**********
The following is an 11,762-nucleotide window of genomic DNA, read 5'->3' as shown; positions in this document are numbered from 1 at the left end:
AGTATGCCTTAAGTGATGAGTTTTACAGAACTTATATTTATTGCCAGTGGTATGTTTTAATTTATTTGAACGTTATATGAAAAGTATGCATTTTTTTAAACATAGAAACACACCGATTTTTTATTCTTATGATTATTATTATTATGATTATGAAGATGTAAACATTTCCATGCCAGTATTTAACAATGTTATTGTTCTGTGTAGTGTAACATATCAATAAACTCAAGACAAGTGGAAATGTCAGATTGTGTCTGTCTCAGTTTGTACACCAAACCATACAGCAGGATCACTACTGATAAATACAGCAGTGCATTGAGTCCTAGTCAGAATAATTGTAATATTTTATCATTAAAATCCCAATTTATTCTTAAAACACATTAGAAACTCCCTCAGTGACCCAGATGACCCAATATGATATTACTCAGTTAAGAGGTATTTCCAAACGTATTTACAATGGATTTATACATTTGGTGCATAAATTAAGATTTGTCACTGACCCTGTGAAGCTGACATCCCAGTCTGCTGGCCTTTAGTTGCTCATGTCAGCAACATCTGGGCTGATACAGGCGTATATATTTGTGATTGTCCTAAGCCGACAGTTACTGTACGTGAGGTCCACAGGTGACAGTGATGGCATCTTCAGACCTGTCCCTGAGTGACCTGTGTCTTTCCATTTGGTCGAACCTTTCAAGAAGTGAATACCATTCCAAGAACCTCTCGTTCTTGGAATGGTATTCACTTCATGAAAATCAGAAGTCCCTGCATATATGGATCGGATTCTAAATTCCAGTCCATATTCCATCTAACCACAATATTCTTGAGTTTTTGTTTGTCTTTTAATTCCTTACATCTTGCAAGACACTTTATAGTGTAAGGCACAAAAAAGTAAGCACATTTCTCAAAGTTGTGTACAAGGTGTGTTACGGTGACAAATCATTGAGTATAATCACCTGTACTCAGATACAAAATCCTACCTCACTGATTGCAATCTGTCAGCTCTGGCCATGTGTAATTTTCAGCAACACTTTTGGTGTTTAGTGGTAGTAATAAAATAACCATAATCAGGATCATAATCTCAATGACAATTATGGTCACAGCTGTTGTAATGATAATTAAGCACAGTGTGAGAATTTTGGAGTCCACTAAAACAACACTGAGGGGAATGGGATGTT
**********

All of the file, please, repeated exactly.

The following is an 11,762-nucleotide window of genomic DNA, read 5'->3' as shown; positions in this document are numbered from 1 at the left end:
AGTATGCCTTAAGTGATGAGTTTTACAGAACTTATATTTATTGCCAGTGGTATGTTTTAATTTATTTGAACGTTATATGAAAAGTATGCATTTTTTTAAACATAGAAACACACCGATTTTTTATTCTTATGATTATTATTATTATGATTATGAAGATGTAAACATTTCCATGCCAGTATTTAACAATGTTATTGTTCTGTGTAGTGTAACATATCAATAAACTCAAGACAAGTGGAAATGTCAGATTGTGTCTGTCTCAGTTTGTACACCAAACCATACAGCAGGATCACTACTGATAAATACAGCAGTGCATTGAGTCCTAGTCAGAATAATTGTAATATTTTATCATTAAAATCCCAATTTATTCTTAAAACACATTAGAAACTCCCTCAGTGACCCAGATGACCCAATATGATATTACTCAGTTAAGAGGTATTTCCAAACGTATTTACAATGGATTTATACATTTGGTGCATAAATTAAGATTTGTCACTGACCCTGTGAAGCTGACATCCCAGTCTGCTGGCCTTTAGTTGCTCATGTCAGCAACATCTGGGCTGATACAGGCGTATATATTTGTGATTGTCCTAAGCCGACAGTTACTGTACGTGAGGTCCACAGGTGACAGTGATGGCATCTTCAGACCTGTCCCTGAGTGACCTGTGTCTTTCCATTTGGTCGAACCTTTCAAGAAGTGAATACCATTCCAAGAACCTCTCGTTCTTGGAATGGTATTCACTTCATGAAAATCAGAAGTCCCTGCATATATGGATCGGATTCTAAATTCCAGTCCATATTCCATCTAACCACAATATTCTTGAGTTTTTGTTTGTCTTTTAATTCCTTACATCTTGCAAGACACTTTATAGTGTAAGGCACAAAAAAGTAAGCACATTTCTCAAAGTTGTGTACAAGGTGTGTTACGGTGACAAATCATTGAGTATAATCACCTGTACTCAGATACAAAATCCTACCTCACTGATTGCAATCTGTCAGCTCTGGCCATGTGTAATTTTCAGCAACACTTTTGGTGTTTAGTGGTAGTAATAAAATAACCATAATCAGGATCATAATCTCAATGACAATTATGGTCACAGCTGTTGTAATGATAATTAAGCACAGTGTGAGAATTTTGGAGTCCACTAAAACAACACTGAGGGGAATGGGATGTT